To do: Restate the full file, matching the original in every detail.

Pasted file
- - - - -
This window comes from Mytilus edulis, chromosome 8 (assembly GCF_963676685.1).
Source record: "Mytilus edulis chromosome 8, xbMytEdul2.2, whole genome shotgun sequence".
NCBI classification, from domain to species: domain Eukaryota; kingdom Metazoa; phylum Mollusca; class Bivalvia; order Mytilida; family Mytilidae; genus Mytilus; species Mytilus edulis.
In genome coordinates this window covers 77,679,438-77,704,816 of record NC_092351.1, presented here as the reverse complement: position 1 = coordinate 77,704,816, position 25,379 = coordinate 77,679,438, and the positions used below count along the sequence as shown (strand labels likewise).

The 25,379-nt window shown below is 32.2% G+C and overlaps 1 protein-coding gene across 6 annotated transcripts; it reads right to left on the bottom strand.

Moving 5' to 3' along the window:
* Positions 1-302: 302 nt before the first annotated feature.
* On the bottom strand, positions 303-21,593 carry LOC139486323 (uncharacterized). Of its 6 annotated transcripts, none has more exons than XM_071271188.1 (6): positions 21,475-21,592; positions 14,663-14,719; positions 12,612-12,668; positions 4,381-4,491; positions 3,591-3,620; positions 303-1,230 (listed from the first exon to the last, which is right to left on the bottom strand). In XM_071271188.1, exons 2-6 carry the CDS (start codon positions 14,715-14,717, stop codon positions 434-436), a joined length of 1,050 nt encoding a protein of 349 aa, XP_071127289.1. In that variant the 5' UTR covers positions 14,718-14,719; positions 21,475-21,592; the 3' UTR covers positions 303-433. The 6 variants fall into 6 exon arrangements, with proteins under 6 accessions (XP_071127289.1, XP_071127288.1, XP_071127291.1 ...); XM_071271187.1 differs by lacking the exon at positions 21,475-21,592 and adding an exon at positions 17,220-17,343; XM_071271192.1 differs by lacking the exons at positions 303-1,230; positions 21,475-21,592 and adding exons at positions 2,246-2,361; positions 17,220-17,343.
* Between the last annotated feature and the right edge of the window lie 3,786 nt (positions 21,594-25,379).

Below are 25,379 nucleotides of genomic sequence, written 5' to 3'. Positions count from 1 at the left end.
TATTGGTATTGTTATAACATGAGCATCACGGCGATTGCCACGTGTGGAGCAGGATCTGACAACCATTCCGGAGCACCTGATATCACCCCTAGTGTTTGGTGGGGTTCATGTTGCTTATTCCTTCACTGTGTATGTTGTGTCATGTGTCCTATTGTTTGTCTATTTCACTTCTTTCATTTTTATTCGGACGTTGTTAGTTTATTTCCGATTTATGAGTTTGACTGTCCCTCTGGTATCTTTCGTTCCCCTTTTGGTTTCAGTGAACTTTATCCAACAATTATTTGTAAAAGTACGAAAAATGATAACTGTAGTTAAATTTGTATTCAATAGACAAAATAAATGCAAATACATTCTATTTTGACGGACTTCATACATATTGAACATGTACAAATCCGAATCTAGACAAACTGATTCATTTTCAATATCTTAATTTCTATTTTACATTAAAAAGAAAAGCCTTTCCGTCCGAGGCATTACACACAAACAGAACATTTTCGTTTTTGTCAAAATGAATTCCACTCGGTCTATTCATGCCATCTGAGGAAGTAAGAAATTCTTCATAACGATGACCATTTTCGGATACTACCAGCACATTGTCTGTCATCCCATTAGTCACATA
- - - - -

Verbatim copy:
This window comes from Mytilus edulis, chromosome 8 (assembly GCF_963676685.1).
Source record: "Mytilus edulis chromosome 8, xbMytEdul2.2, whole genome shotgun sequence".
NCBI classification, from domain to species: domain Eukaryota; kingdom Metazoa; phylum Mollusca; class Bivalvia; order Mytilida; family Mytilidae; genus Mytilus; species Mytilus edulis.
In genome coordinates this window covers 77,679,438-77,704,816 of record NC_092351.1, presented here as the reverse complement: position 1 = coordinate 77,704,816, position 25,379 = coordinate 77,679,438, and the positions used below count along the sequence as shown (strand labels likewise).

The 25,379-nt window shown below is 32.2% G+C and overlaps 1 protein-coding gene across 6 annotated transcripts; it reads right to left on the bottom strand.

Moving 5' to 3' along the window:
* Positions 1-302: 302 nt before the first annotated feature.
* On the bottom strand, positions 303-21,593 carry LOC139486323 (uncharacterized). Of its 6 annotated transcripts, none has more exons than XM_071271188.1 (6): positions 21,475-21,592; positions 14,663-14,719; positions 12,612-12,668; positions 4,381-4,491; positions 3,591-3,620; positions 303-1,230 (listed from the first exon to the last, which is right to left on the bottom strand). In XM_071271188.1, exons 2-6 carry the CDS (start codon positions 14,715-14,717, stop codon positions 434-436), a joined length of 1,050 nt encoding a protein of 349 aa, XP_071127289.1. In that variant the 5' UTR covers positions 14,718-14,719; positions 21,475-21,592; the 3' UTR covers positions 303-433. The 6 variants fall into 6 exon arrangements, with proteins under 6 accessions (XP_071127289.1, XP_071127288.1, XP_071127291.1 ...); XM_071271187.1 differs by lacking the exon at positions 21,475-21,592 and adding an exon at positions 17,220-17,343; XM_071271192.1 differs by lacking the exons at positions 303-1,230; positions 21,475-21,592 and adding exons at positions 2,246-2,361; positions 17,220-17,343.
* Between the last annotated feature and the right edge of the window lie 3,786 nt (positions 21,594-25,379).

Below are 25,379 nucleotides of genomic sequence, written 5' to 3'. Positions count from 1 at the left end.
TATTGGTATTGTTATAACATGAGCATCACGGCGATTGCCACGTGTGGAGCAGGATCTGACAACCATTCCGGAGCACCTGATATCACCCCTAGTGTTTGGTGGGGTTCATGTTGCTTATTCCTTCACTGTGTATGTTGTGTCATGTGTCCTATTGTTTGTCTATTTCACTTCTTTCATTTTTATTCGGACGTTGTTAGTTTATTTCCGATTTATGAGTTTGACTGTCCCTCTGGTATCTTTCGTTCCCCTTTTGGTTTCAGTGAACTTTATCCAACAATTATTTGTAAAAGTACGAAAAATGATAACTGTAGTTAAATTTGTATTCAATAGACAAAATAAATGCAAATACATTCTATTTTGACGGACTTCATACATATTGAACATGTACAAATCCGAATCTAGACAAACTGATTCATTTTCAATATCTTAATTTCTATTTTACATTAAAAAGAAAAGCCTTTCCGTCCGAGGCATTACACACAAACAGAACATTTTCGTTTTTGTCAAAATGAATTCCACTCGGTCTATTCATGCCATCTGAGGAAGTAAGAAATTCTTCATAACGATGACCATTTTCGGATACTACCAGCACATTGTCTGTCATCCCATTAGTCACATA